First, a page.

It may seem silly to make a checklist for some simple things that you do everyday, however when our brains are running on automatic we don’t always make the best decisions. That day I learned that no list too simple.

Life Is Easier With A List

I’ve written before about my recent apartment-buying drama, but lists can really come to my rescue when searching for a new home. And the move before this last one was no different. My husband and I decided we should leave our home in Forest Hills in Queens and move to Manhattan.

We checked every area we could find in Manhattan for a rental in our price range. But as soon as I got off the F train in Forest Hills and headed back to our apartment, I had already forgotten how many closets the apartment we looked at had, if it had an air conditioner, or what floor it was on!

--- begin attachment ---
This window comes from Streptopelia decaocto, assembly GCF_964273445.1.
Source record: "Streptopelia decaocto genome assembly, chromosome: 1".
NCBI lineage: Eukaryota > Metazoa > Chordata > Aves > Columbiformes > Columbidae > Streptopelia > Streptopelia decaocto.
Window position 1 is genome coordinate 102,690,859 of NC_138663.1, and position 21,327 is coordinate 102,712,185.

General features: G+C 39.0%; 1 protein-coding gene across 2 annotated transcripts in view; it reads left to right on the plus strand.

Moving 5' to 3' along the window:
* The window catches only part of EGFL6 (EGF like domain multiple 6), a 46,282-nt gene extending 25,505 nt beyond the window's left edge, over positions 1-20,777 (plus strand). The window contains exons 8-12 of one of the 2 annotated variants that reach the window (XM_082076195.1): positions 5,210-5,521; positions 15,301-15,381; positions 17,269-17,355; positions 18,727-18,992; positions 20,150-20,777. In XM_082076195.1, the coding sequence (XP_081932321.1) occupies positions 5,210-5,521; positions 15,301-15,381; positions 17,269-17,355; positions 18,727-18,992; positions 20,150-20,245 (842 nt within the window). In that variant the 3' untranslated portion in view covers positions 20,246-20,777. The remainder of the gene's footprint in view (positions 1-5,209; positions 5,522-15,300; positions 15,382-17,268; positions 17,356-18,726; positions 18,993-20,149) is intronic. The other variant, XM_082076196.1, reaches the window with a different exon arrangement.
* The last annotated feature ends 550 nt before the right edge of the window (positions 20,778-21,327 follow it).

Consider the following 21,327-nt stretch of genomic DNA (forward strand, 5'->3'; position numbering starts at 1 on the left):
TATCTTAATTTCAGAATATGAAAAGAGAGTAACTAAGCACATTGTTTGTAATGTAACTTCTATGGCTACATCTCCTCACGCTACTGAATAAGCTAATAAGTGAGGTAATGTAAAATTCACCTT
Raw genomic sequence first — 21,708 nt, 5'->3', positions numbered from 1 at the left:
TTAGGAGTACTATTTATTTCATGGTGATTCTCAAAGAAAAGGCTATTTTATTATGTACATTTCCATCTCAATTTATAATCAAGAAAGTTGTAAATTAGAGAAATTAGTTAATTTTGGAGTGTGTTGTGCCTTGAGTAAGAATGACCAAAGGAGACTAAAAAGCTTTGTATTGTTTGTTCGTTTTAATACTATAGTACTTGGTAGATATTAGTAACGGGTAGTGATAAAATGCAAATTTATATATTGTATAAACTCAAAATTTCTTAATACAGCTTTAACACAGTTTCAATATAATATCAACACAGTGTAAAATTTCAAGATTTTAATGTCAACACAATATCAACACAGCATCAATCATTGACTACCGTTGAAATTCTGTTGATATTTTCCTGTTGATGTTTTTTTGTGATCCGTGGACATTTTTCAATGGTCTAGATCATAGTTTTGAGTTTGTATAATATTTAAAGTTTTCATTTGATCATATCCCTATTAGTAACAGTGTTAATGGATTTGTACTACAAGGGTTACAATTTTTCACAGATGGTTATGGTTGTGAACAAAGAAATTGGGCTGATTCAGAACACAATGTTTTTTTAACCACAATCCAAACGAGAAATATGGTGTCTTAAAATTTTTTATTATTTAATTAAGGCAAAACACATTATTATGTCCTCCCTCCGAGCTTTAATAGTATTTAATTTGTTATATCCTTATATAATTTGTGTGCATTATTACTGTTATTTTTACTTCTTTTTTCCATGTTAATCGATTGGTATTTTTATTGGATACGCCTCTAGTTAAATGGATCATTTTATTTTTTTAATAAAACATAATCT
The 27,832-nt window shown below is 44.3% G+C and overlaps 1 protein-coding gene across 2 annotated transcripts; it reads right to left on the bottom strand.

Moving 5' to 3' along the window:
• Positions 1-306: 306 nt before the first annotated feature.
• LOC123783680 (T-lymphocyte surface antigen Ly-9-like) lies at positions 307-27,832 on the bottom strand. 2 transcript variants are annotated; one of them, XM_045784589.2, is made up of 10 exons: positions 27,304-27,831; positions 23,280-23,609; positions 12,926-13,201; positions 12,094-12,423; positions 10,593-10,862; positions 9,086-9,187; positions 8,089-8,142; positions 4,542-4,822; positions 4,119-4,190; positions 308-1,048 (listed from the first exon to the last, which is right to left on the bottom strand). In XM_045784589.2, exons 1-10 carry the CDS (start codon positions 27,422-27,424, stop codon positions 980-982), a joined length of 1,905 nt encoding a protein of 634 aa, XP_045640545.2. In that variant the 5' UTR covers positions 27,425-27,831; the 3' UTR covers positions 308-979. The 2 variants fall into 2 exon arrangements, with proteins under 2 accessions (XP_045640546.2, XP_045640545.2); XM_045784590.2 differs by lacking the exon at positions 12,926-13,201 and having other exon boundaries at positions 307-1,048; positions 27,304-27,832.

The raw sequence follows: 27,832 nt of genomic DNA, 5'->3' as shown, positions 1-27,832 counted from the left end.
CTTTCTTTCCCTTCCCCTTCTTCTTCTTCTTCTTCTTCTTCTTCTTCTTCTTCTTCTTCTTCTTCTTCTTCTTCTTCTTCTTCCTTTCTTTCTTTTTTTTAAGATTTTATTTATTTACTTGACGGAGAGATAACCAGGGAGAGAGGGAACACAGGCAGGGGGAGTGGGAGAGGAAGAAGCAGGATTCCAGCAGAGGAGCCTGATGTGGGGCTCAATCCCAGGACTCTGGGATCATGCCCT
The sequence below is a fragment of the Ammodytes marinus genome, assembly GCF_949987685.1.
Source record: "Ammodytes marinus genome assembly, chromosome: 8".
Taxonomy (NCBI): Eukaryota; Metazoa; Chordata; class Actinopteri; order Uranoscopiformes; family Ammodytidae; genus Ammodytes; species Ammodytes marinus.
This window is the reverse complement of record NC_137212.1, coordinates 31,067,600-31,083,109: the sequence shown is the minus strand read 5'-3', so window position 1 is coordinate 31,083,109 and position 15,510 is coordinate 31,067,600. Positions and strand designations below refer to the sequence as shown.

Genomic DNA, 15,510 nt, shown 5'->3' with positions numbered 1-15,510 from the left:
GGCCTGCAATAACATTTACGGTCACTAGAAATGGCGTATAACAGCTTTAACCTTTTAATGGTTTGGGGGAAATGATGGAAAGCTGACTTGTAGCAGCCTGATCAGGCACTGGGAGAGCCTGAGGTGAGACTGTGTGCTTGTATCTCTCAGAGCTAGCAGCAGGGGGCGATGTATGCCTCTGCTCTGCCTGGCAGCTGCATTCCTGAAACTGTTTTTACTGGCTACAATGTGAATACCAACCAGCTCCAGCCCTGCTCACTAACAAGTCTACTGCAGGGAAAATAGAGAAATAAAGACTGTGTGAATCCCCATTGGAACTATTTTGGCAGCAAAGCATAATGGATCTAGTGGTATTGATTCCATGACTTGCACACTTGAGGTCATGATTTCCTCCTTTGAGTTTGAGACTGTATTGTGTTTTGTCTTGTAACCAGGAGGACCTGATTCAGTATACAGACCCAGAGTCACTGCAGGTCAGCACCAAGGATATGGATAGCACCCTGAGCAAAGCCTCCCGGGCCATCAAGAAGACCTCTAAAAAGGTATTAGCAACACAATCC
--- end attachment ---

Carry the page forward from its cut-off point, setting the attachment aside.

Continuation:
When you’re renting, sometimes the listings aren’t complete. They don’t have pictures, and there are rarely floor plans. Normally, I’m very good at paying attention and staying focused, but for some reason, this assignment completely overwhelmed me. I was shocked, until I realized why.

I wasn’t tackling this in a way that I knew from experience would work perfectly for me—with a list!

After several disappointing and frustrating trips, I decided to make a checklist, just as I do at work. So I made a list of all the things I needed to pay attention to when I was looking at an apartment: address, floor, view, hardwood floors or carpeting, number of closets, square footage, number of bedrooms and bathrooms, dishwasher, laundry, doorman, etc.